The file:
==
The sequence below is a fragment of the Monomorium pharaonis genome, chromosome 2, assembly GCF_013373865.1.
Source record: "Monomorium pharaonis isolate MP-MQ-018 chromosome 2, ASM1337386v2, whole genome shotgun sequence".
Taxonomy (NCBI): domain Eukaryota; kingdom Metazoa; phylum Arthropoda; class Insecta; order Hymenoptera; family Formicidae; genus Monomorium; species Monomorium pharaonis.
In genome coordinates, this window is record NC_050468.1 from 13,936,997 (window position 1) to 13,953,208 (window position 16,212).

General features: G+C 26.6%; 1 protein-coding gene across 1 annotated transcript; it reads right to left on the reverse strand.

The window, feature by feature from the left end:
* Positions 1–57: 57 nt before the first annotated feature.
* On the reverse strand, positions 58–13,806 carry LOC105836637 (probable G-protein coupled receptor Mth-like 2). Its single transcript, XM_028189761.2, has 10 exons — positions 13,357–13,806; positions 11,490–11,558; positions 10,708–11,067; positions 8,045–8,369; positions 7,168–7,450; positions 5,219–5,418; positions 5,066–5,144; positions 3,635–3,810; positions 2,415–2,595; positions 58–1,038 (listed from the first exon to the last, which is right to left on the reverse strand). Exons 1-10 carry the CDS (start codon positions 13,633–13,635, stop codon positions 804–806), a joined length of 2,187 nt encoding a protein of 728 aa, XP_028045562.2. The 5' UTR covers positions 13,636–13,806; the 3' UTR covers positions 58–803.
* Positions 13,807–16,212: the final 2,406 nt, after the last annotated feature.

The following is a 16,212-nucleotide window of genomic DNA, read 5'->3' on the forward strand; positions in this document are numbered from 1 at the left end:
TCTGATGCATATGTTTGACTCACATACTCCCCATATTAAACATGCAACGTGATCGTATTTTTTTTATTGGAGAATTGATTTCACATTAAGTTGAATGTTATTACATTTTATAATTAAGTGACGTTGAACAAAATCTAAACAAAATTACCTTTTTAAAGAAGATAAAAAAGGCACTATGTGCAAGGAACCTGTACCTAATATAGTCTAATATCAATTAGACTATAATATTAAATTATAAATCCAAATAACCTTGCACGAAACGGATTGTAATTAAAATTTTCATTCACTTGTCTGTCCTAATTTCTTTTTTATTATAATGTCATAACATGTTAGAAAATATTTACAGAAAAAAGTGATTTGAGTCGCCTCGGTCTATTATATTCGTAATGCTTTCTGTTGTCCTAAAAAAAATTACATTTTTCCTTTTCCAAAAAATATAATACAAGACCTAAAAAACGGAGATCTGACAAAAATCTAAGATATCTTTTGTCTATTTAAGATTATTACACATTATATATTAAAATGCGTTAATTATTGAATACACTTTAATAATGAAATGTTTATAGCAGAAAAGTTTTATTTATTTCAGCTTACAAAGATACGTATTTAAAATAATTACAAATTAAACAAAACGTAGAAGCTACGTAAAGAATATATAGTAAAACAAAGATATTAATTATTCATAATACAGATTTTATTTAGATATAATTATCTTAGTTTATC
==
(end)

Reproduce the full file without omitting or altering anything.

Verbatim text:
The sequence below is a fragment of the Monomorium pharaonis genome, chromosome 2, assembly GCF_013373865.1.
Source record: "Monomorium pharaonis isolate MP-MQ-018 chromosome 2, ASM1337386v2, whole genome shotgun sequence".
Taxonomy (NCBI): domain Eukaryota; kingdom Metazoa; phylum Arthropoda; class Insecta; order Hymenoptera; family Formicidae; genus Monomorium; species Monomorium pharaonis.
In genome coordinates, this window is record NC_050468.1 from 13,936,997 (window position 1) to 13,953,208 (window position 16,212).

General features: G+C 26.6%; 1 protein-coding gene across 1 annotated transcript; it reads right to left on the reverse strand.

The window, feature by feature from the left end:
* Positions 1–57: 57 nt before the first annotated feature.
* On the reverse strand, positions 58–13,806 carry LOC105836637 (probable G-protein coupled receptor Mth-like 2). Its single transcript, XM_028189761.2, has 10 exons — positions 13,357–13,806; positions 11,490–11,558; positions 10,708–11,067; positions 8,045–8,369; positions 7,168–7,450; positions 5,219–5,418; positions 5,066–5,144; positions 3,635–3,810; positions 2,415–2,595; positions 58–1,038 (listed from the first exon to the last, which is right to left on the reverse strand). Exons 1-10 carry the CDS (start codon positions 13,633–13,635, stop codon positions 804–806), a joined length of 2,187 nt encoding a protein of 728 aa, XP_028045562.2. The 5' UTR covers positions 13,636–13,806; the 3' UTR covers positions 58–803.
* Positions 13,807–16,212: the final 2,406 nt, after the last annotated feature.

The following is a 16,212-nucleotide window of genomic DNA, read 5'->3' on the forward strand; positions in this document are numbered from 1 at the left end:
TCTGATGCATATGTTTGACTCACATACTCCCCATATTAAACATGCAACGTGATCGTATTTTTTTTATTGGAGAATTGATTTCACATTAAGTTGAATGTTATTACATTTTATAATTAAGTGACGTTGAACAAAATCTAAACAAAATTACCTTTTTAAAGAAGATAAAAAAGGCACTATGTGCAAGGAACCTGTACCTAATATAGTCTAATATCAATTAGACTATAATATTAAATTATAAATCCAAATAACCTTGCACGAAACGGATTGTAATTAAAATTTTCATTCACTTGTCTGTCCTAATTTCTTTTTTATTATAATGTCATAACATGTTAGAAAATATTTACAGAAAAAAGTGATTTGAGTCGCCTCGGTCTATTATATTCGTAATGCTTTCTGTTGTCCTAAAAAAAATTACATTTTTCCTTTTCCAAAAAATATAATACAAGACCTAAAAAACGGAGATCTGACAAAAATCTAAGATATCTTTTGTCTATTTAAGATTATTACACATTATATATTAAAATGCGTTAATTATTGAATACACTTTAATAATGAAATGTTTATAGCAGAAAAGTTTTATTTATTTCAGCTTACAAAGATACGTATTTAAAATAATTACAAATTAAACAAAACGTAGAAGCTACGTAAAGAATATATAGTAAAACAAAGATATTAATTATTCATAATACAGATTTTATTTAGATATAATTATCTTAGTTTATC